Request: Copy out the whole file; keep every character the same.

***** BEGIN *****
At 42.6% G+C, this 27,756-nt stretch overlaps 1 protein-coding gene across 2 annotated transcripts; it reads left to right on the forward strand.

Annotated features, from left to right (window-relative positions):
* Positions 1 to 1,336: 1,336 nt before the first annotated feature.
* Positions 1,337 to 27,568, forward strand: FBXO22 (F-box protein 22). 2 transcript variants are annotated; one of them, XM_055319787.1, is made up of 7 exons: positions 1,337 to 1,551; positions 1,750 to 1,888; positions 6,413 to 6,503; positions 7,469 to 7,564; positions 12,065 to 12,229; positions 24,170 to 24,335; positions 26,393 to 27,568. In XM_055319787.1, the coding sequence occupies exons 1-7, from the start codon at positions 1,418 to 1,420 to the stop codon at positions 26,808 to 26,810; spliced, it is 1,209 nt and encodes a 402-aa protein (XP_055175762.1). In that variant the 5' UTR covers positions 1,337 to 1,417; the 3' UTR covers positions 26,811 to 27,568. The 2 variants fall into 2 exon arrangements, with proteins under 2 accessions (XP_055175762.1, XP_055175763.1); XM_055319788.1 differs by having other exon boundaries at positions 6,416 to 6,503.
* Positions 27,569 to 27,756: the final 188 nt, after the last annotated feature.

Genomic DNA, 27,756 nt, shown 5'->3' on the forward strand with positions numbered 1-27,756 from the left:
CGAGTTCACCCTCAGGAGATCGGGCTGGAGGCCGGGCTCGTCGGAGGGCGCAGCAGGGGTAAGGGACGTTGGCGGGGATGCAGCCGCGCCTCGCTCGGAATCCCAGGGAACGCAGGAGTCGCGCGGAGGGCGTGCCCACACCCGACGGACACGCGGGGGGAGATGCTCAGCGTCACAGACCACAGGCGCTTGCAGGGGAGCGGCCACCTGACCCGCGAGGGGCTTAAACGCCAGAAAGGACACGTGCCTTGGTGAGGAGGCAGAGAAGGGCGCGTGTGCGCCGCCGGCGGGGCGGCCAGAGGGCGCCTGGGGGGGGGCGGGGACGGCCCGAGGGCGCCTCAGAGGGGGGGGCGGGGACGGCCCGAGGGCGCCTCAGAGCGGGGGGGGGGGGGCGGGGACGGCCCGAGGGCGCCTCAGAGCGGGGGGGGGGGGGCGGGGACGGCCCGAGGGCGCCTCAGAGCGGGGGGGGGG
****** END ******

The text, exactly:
At 42.6% G+C, this 27,756-nt stretch overlaps 1 protein-coding gene across 2 annotated transcripts; it reads left to right on the forward strand.

Annotated features, from left to right (window-relative positions):
* Positions 1 to 1,336: 1,336 nt before the first annotated feature.
* Positions 1,337 to 27,568, forward strand: FBXO22 (F-box protein 22). 2 transcript variants are annotated; one of them, XM_055319787.1, is made up of 7 exons: positions 1,337 to 1,551; positions 1,750 to 1,888; positions 6,413 to 6,503; positions 7,469 to 7,564; positions 12,065 to 12,229; positions 24,170 to 24,335; positions 26,393 to 27,568. In XM_055319787.1, the coding sequence occupies exons 1-7, from the start codon at positions 1,418 to 1,420 to the stop codon at positions 26,808 to 26,810; spliced, it is 1,209 nt and encodes a 402-aa protein (XP_055175762.1). In that variant the 5' UTR covers positions 1,337 to 1,417; the 3' UTR covers positions 26,811 to 27,568. The 2 variants fall into 2 exon arrangements, with proteins under 2 accessions (XP_055175762.1, XP_055175763.1); XM_055319788.1 differs by having other exon boundaries at positions 6,416 to 6,503.
* Positions 27,569 to 27,756: the final 188 nt, after the last annotated feature.

Genomic DNA, 27,756 nt, shown 5'->3' on the forward strand with positions numbered 1-27,756 from the left:
CGAGTTCACCCTCAGGAGATCGGGCTGGAGGCCGGGCTCGTCGGAGGGCGCAGCAGGGGTAAGGGACGTTGGCGGGGATGCAGCCGCGCCTCGCTCGGAATCCCAGGGAACGCAGGAGTCGCGCGGAGGGCGTGCCCACACCCGACGGACACGCGGGGGGAGATGCTCAGCGTCACAGACCACAGGCGCTTGCAGGGGAGCGGCCACCTGACCCGCGAGGGGCTTAAACGCCAGAAAGGACACGTGCCTTGGTGAGGAGGCAGAGAAGGGCGCGTGTGCGCCGCCGGCGGGGCGGCCAGAGGGCGCCTGGGGGGGGGCGGGGACGGCCCGAGGGCGCCTCAGAGGGGGGGGCGGGGACGGCCCGAGGGCGCCTCAGAGCGGGGGGGGGGGGGCGGGGACGGCCCGAGGGCGCCTCAGAGCGGGGGGGGGGGGGCGGGGACGGCCCGAGGGCGCCTCAGAGCGGGGGGGGGG